Based on the massive success of Harry Potter, Twilight and The Hunger Games, movies adapted from young adult novels are a lucrative business in Hollywood. So it’s no surprise that we’ve been seeing a lot of films featuring a young lead character attempting to overcome evil and injustice in their fantasy/dystopian world. The latest of these adaptations is Divergent, based on the novel of the same name by Veronica Roth. The producers here are attempting to cash in on the success of The Hunger Games and you can’t really blame them. Sadly, there’s no excuse for a knockoff that’s as bland, boring and genuinely uninteresting as this. Young fans of the source material may be able to find something to appreciate, but all I could do was hope that the end of the film came sooner.

In a futuristic society, the city of Chicago is divided into five factions: Abnegation, Amity, Candor, Dauntless and Erudite. Each member of these factions has a unique set of skills and personalities that allow them to fit in with their group. When a child turns 16, they are tested to see which faction they are most suited for and then that child is given the option to choose between them. When Beatrice (Shailene Woodley) goes in for her test, she is told that she is Divergent, meaning that she has aspects of every faction in her. She is forced to keep this a secret because anyone who is discovered as a Divergent is immediately killed. Beatrice decides to join the Dauntless and changes her name to Tris. Believing that her secret is safe for a little while, she begins to form a relationship with one of her mentors, Four (Theo James). But as everyone in the society continues to be placed under constant scrutiny, Tris must take action in order to secure her and her family’s safety.

Even with a narrative that’s clearly borrowing elements from already popular young adult novels, there could have been some potential for an interesting dystopian adventure. A unique society and some cool action sequences would have made most of the film’s narrative problems forgivable. But Divergent is a bore in almost every conceivable way. Due to some weak production design and cinematography, this dystopian society is never interesting to look at. Even worse, we hardly ever get a glimpse into the ordinary lives of its citizens; despite spending over two hours observing this future, I still feel like I hardly have any idea how it operates. The characters are also standard, including Tris whose abandonment of her family makes her unlikable from the start. Woodley and James do a decent job with their roles, but their romance is so forced and obviously telegraphed that it never comes across as genuine.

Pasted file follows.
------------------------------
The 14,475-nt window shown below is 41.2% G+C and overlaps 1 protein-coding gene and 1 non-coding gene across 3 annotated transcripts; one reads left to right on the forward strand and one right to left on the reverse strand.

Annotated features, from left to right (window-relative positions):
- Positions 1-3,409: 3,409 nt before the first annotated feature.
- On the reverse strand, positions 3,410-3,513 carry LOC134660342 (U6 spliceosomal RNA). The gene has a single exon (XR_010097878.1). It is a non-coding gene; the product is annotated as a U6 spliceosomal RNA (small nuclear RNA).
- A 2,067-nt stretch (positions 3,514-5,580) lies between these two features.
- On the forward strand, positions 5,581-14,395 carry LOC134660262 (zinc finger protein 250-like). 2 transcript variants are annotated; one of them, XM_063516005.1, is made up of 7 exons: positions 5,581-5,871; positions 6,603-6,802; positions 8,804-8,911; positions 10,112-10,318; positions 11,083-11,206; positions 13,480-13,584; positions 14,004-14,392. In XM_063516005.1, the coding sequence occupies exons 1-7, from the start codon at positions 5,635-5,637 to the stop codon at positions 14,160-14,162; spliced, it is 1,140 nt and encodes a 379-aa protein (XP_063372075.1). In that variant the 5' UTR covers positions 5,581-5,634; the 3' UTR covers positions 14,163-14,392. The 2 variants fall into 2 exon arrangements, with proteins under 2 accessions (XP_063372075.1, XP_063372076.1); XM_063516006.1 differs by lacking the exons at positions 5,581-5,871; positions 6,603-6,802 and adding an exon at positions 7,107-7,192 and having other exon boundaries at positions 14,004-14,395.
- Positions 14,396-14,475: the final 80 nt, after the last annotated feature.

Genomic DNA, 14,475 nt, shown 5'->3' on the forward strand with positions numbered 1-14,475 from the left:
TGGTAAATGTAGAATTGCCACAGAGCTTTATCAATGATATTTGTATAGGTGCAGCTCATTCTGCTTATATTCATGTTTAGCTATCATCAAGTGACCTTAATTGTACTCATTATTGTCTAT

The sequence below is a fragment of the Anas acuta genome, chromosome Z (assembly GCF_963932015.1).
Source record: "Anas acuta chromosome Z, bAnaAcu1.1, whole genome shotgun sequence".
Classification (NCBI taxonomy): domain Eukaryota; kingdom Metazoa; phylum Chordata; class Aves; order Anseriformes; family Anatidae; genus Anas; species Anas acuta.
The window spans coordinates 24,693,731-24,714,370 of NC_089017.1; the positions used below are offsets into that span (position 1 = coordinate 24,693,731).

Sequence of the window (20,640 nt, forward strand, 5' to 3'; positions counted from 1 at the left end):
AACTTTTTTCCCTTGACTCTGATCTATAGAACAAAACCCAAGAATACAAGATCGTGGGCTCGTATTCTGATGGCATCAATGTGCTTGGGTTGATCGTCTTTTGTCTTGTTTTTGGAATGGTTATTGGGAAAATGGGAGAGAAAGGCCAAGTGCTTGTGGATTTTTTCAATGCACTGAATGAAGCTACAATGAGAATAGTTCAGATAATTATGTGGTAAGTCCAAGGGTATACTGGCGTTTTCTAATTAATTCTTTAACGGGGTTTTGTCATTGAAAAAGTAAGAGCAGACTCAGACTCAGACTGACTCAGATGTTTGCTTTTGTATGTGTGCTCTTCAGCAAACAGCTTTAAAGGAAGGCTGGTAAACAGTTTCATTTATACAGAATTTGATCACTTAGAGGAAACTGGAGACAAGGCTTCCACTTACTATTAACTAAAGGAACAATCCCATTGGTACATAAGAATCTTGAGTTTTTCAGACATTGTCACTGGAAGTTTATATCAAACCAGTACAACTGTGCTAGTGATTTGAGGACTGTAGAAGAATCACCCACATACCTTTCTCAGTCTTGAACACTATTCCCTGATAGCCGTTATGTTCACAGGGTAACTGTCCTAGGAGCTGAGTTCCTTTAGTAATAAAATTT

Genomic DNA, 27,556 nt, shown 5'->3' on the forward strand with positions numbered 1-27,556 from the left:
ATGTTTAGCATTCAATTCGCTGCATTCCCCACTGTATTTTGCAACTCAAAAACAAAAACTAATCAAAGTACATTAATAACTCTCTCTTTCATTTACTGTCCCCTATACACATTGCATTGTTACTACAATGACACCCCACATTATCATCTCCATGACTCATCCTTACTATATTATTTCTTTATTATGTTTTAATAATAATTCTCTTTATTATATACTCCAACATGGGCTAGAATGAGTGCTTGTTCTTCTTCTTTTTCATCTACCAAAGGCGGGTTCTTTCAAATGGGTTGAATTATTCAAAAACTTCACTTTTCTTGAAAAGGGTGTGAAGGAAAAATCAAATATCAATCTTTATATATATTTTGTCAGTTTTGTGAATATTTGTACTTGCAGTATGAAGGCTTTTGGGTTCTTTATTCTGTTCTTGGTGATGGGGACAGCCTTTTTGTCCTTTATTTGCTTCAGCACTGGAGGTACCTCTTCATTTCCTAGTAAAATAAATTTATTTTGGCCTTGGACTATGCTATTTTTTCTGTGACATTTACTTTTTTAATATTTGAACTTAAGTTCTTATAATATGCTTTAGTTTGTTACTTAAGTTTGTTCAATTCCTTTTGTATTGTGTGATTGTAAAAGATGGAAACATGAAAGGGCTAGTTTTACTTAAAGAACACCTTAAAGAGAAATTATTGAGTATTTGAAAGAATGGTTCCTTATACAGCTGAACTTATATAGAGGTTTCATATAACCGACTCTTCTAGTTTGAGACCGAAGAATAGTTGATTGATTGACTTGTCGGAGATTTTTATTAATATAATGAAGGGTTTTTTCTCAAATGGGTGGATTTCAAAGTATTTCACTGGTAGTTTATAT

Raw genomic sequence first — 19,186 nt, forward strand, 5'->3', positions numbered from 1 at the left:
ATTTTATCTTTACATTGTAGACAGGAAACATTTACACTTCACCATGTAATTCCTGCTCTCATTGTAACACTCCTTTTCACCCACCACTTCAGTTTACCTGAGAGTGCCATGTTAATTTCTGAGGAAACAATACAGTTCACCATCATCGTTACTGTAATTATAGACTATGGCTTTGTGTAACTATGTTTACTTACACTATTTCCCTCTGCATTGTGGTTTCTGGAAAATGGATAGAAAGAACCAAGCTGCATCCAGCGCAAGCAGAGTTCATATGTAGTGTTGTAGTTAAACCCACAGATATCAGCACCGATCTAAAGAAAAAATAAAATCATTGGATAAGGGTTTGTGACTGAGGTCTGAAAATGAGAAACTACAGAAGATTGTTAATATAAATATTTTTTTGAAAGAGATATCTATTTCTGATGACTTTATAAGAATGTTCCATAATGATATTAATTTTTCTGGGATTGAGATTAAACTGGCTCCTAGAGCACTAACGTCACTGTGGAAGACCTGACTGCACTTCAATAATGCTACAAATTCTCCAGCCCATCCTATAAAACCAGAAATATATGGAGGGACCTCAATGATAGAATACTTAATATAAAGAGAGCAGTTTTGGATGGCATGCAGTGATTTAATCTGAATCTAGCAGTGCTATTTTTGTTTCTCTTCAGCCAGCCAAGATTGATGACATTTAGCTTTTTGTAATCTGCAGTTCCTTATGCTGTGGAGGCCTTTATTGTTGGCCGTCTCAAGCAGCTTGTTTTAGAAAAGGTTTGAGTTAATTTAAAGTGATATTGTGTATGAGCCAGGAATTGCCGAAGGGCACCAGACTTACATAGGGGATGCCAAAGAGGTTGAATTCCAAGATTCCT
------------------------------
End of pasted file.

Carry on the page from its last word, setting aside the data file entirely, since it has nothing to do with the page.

There are a few interesting scenes, such as a repeated sequence where Tris must confront her fears, but the bulk of the movie is spent watching her train and it’s painfully boring. Add in way too much exposition, some horrible musical choices and a plot progression involving mind control that feels lazily tacked onto the film’s third act and you’ve got one of the worst movies based on a young adult novel in recent years. Director Neil Burger brings no style or passion to the proceedings and it results in a film that refuses to end when you want it to. With three more films from the Divergent series set to be released between now and 2017, let’s hope that the sequels aren’t as unoriginal and uninspired as this one.

Divergent receives 1/4

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